Special Collections Visit for DH 6033

Boole Library Visit, October 25, 2017

My introduction to UCC Special Collections took place on a rainy Tuesday evening in the basement of the Boole library. The role of Special Collections in Boole library is the conservation and care of the manuscripts, limited editions and rare pieces that are held within. It also offers a very special service in the guise of an archive and research facility for those interested in exploring these unique items further.

As an introduction, Special Collections Librarian Elaine Harrington guided our group through the Corke Journal, which was first published in 1753. The particular collection we were guided through dates from 1769 – 1772. Ms. Harrington pointed out binding techniques, ink peculiarities and typesetting specific to the journal and the time period.

I chose a seat randomly and found myself on a walk back down through the passage of time via the Kinsale Manorial Papers. The edition was arranged for Sir Robert Southwell and contains the Lord Roche Family papers, arranged chronologically. The papers date from 1607 – 1657.

Sir Robert Southwell
By Godfrey Kneller via Wikimedia Commons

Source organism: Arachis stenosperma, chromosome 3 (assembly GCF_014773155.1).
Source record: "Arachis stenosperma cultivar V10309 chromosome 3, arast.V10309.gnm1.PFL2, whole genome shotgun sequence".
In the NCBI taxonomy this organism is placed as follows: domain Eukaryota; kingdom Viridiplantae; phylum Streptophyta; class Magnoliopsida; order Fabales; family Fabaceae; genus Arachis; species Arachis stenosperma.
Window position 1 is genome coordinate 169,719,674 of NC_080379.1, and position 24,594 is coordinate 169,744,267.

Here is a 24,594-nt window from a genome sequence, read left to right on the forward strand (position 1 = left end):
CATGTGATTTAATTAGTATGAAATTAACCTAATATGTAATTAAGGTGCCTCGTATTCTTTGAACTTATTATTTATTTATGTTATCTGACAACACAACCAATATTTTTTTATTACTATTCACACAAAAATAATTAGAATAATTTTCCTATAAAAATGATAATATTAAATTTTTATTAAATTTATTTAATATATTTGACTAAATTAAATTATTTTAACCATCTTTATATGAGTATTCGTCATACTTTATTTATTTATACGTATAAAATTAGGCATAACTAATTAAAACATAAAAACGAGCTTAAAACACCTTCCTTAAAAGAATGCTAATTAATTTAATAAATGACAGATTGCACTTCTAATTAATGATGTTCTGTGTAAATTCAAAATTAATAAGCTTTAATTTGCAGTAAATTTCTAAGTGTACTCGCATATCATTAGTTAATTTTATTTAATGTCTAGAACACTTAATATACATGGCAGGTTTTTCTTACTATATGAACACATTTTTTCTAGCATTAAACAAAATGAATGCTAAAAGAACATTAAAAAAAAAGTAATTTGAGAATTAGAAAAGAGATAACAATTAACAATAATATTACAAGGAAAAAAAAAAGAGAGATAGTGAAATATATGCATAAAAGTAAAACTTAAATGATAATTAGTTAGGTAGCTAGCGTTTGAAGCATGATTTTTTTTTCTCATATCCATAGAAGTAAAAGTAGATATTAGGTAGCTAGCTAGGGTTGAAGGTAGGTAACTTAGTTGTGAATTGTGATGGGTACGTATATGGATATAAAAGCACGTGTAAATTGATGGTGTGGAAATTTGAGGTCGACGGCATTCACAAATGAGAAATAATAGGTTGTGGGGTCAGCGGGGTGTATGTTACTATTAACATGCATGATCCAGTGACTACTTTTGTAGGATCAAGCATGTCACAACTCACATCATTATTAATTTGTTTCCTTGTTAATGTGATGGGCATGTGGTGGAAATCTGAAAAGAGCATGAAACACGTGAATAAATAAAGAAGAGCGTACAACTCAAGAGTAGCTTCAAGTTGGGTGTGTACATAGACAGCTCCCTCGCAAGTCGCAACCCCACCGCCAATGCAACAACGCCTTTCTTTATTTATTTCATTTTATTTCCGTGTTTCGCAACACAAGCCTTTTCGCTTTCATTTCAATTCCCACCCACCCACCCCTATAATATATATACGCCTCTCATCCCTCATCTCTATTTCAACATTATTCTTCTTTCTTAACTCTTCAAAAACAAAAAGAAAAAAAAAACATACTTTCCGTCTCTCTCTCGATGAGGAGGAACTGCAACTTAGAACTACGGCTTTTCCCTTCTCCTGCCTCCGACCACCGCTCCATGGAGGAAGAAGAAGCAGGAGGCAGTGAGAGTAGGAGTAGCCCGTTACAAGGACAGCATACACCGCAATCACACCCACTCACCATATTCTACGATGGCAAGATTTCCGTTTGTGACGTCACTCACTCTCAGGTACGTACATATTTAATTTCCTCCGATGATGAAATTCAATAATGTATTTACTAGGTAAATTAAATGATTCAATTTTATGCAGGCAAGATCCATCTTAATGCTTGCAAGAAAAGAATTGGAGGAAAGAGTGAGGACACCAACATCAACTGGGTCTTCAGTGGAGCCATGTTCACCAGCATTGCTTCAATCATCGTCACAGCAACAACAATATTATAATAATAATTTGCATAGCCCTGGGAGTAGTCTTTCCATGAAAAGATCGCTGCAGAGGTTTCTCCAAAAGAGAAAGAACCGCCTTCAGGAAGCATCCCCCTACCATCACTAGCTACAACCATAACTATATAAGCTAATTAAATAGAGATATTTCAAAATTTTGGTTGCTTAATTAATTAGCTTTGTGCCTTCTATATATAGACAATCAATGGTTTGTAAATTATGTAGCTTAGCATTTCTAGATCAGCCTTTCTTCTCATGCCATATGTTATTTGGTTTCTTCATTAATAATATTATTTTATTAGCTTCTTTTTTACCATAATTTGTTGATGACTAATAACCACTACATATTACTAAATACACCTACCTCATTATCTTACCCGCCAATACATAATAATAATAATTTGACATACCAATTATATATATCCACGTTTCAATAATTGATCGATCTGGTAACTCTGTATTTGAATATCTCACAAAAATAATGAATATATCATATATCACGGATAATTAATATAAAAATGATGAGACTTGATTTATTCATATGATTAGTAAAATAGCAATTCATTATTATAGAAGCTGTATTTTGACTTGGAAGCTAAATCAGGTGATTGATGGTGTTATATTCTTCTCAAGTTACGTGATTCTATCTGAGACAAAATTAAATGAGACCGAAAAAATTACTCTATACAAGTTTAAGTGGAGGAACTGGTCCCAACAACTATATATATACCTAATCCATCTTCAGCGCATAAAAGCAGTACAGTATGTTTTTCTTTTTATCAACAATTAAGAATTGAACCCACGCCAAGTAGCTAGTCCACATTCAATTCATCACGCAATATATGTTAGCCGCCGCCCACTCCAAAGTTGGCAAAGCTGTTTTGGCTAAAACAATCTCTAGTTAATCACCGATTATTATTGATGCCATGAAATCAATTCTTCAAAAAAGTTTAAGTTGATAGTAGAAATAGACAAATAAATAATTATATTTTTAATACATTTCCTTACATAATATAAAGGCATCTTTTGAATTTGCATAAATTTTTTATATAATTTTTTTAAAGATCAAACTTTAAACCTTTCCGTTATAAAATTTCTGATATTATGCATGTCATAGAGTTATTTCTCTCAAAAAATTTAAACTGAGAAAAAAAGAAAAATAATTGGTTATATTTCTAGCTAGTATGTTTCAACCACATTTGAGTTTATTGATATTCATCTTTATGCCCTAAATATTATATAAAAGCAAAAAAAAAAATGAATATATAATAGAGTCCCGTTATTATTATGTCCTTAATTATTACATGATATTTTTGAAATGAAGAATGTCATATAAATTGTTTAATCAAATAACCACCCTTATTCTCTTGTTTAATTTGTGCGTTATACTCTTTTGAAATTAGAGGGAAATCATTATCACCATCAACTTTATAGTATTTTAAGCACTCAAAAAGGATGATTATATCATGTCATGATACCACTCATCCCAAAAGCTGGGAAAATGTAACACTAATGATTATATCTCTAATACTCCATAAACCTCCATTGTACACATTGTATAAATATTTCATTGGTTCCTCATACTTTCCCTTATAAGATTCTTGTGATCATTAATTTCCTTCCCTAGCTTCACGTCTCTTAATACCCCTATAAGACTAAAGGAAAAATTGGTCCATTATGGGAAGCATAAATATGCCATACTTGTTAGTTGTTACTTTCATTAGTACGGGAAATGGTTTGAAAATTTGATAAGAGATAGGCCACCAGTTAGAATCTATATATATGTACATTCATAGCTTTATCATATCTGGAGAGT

The original papers are deceptively fragile in appearance. They are of varying size, and bound into more robust standard size leaves for the purpose of preservation and examination. The volume is remarkably light considering the substantial quality of the paper within and the fact that it is quite generous in size. What is immediately evident is the presence of a variety of authors. The scripts within range from being moderately legible to quite indecipherable for an inexperienced reader such as myself.

The introductory pages contain a family tree, and there are several more of these structures at stages throughout, perhaps marking the progression, growth and loss of the Roche family over the fifty years documented within. Throughout the pages also appear to be excerpts from ledgers, documents transferring property ownership, prices and land deeds.